Branding experts agree Tesco’s revamp is a start - but only that, given the increasing sophistication of its rivals’ budget own labels

Relaunching a 20-year-old brand worth £1bn would be high stakes stuff at the best of times. But when you’re the UK’s biggest retailer, fighting allegations that the wheels have come off, and ahead of next week’s crucial annual results, even a new 21p squeezy ketchup bottle is worthy of scrutiny.

Back in 1993 the pioneering launch of Tesco’s Value brand struck a chord with recession-hit Joe Public, becoming an unglamorous but key ingredient in its agenda-setting three-tier Good, Better, Best strategy.

But in similarly cash-strapped times, the latest own-label launches have come from the competition.

From Waitrose Essential’s combination of quality with affordable prices, to Asda’s Chosen By You, cleverly tapping into its customer base, to Morrisons’ much-lauded launch of M Savers last year, Tesco Value - with its stark blue and white packaging and tired formulations - has looked increasingly outdated, symbolic of a wider marketing malaise.

The bulk of the new 565-SKU Everyday Value range hits shelves next week. It features 40 new products including a 35p washing up liquid and a 99p range of ready meals such as chilli con carne & rice.

All feature a pictorial 1950s retro look that is distinctive but also reminiscent of Essential and M Savers, as Tesco hopes to bring what one City analyst described as ‘fun’ into its bottom-end offer.

With more transparent packaging, Tesco also hopes to demonstrate improvements to taste, quality and health and that it is no longer just about bargain basement, although it has pledged the lines won’t be more expensive than the ones they replace. There’s 33% more apples in the apple sauce; the Swiss roll is 35% bigger; and there’s 20% more wax in the furniture polish.

There are also functional improvements in terms of packaging: the grated cheese is in a resealable bag; the 10-litre cat litter bag comes with a handle; while the rubber gloves feature longer cuffs.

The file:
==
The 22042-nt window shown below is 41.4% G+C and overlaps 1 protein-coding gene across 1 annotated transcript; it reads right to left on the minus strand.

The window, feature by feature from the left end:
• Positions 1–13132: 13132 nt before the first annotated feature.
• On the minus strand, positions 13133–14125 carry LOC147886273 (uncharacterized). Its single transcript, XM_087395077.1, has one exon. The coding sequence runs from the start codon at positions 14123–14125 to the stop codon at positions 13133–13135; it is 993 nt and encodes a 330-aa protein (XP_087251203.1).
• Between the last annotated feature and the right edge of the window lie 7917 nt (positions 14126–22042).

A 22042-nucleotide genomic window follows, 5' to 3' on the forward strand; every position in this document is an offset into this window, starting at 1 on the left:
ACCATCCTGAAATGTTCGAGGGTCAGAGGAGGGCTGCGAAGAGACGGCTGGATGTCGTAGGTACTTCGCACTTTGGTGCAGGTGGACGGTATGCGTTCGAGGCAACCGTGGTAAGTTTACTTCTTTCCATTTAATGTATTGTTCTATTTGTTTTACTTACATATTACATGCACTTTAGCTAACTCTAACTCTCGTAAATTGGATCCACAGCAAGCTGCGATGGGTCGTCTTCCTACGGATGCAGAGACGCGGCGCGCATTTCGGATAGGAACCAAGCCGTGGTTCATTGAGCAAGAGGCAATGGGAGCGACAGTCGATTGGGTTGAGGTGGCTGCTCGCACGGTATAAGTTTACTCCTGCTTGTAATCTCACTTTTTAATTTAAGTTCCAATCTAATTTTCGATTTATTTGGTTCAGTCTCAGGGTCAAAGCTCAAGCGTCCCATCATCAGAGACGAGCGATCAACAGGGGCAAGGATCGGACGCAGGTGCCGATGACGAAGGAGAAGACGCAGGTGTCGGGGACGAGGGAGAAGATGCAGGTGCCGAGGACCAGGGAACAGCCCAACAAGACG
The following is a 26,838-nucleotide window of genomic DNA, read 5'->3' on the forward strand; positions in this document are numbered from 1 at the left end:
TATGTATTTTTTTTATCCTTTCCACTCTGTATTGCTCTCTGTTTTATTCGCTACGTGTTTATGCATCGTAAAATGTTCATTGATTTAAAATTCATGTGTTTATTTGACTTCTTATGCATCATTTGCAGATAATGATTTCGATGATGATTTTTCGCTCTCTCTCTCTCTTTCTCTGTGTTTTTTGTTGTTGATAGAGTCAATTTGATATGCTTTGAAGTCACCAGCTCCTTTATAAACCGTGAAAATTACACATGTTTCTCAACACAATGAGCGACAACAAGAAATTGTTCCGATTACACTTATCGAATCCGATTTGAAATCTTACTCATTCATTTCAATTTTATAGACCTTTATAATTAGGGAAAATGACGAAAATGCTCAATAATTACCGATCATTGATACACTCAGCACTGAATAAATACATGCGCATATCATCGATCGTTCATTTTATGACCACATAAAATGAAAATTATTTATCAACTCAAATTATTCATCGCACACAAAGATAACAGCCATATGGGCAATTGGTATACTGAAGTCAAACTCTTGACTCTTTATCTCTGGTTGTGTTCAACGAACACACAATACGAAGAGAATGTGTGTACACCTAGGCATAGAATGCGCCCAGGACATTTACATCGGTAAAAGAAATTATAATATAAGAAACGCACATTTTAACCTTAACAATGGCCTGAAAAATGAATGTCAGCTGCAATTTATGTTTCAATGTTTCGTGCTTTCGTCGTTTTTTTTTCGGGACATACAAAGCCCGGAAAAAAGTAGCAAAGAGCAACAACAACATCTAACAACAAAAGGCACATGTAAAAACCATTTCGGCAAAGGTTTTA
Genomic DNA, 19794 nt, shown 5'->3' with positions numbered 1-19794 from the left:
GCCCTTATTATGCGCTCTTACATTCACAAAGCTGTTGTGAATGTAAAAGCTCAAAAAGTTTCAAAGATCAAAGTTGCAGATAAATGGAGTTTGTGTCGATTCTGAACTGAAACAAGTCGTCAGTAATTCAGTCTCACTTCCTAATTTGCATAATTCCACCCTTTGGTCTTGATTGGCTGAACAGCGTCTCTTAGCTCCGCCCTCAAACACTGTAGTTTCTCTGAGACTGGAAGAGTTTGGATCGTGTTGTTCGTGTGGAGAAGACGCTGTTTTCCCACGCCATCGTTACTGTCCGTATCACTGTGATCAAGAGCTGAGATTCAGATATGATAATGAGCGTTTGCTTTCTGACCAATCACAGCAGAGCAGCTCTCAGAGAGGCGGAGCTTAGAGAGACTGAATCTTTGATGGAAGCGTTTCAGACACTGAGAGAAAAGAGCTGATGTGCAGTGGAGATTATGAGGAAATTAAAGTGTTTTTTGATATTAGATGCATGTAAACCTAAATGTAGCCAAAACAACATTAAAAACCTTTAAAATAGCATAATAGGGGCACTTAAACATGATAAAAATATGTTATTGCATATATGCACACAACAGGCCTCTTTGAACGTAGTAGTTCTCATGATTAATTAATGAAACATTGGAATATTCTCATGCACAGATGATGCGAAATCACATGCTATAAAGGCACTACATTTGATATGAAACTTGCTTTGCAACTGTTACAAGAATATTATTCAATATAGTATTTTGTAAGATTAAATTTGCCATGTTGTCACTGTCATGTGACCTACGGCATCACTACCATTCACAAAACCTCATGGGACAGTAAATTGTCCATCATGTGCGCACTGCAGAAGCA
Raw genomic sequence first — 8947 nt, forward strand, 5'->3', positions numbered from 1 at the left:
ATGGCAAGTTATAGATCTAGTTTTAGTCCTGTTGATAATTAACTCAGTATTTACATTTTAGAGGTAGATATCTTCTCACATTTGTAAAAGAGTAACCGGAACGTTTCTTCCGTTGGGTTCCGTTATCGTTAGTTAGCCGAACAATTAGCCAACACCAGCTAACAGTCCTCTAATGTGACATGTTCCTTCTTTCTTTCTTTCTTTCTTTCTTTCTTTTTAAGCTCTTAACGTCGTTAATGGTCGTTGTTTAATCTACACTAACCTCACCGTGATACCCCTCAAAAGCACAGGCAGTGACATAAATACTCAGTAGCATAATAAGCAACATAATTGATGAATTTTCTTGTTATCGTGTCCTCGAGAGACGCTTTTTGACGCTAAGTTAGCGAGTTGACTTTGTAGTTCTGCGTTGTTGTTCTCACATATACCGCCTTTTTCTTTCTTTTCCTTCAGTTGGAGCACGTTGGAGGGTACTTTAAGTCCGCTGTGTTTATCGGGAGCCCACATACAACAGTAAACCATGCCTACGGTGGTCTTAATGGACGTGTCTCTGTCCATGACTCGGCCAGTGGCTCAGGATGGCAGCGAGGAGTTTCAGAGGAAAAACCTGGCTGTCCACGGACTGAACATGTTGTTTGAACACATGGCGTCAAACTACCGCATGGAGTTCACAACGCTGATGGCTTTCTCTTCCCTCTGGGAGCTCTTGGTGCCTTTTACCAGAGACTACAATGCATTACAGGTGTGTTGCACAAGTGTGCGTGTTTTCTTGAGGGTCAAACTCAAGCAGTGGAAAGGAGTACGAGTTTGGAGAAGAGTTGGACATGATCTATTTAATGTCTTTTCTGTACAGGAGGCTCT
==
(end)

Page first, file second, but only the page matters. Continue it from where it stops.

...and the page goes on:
“The new range introduces more value into the marketing,” says Richard Buchanan, director of consulting at The Clearing. “But the problems it has are far bigger. This has to be the start of a move by Tesco to put quality and value for money at the heart of its entire offer.”

As well as fortifying cereals and dog food with vitamins and prebiotics, lowering the fat content in its mince, and upgrading its fish fingers to 100% fillet, the entire range has also been stripped of MSG, hydrogenated fats and artificial flavours.

This has left some questioning what this says about the products it replaced. “Tesco has basically just admitted that what it was selling was a load of old rubbish,” is how one retail expert puts it.

The more polite consensus among brand experts is that, unlike in the early 1990s recession, austere but hardly appetising -no longer cuts it. “People are now happy mixing value lines with premium, but with this has come a higher expectation of quality and freshness. Lower prices now need to signal simplicity, not compromise,” says Andrew Collins, managing partner at brand agency 1HQ.

Tesco agrees the verdict will come through sales. Says brands development director, Sidonie Kingsmill, who led the relaunch: “We’ve spent over a year talking to customers, making sure we get it right, although the proof of the pudding will be what the customers think.”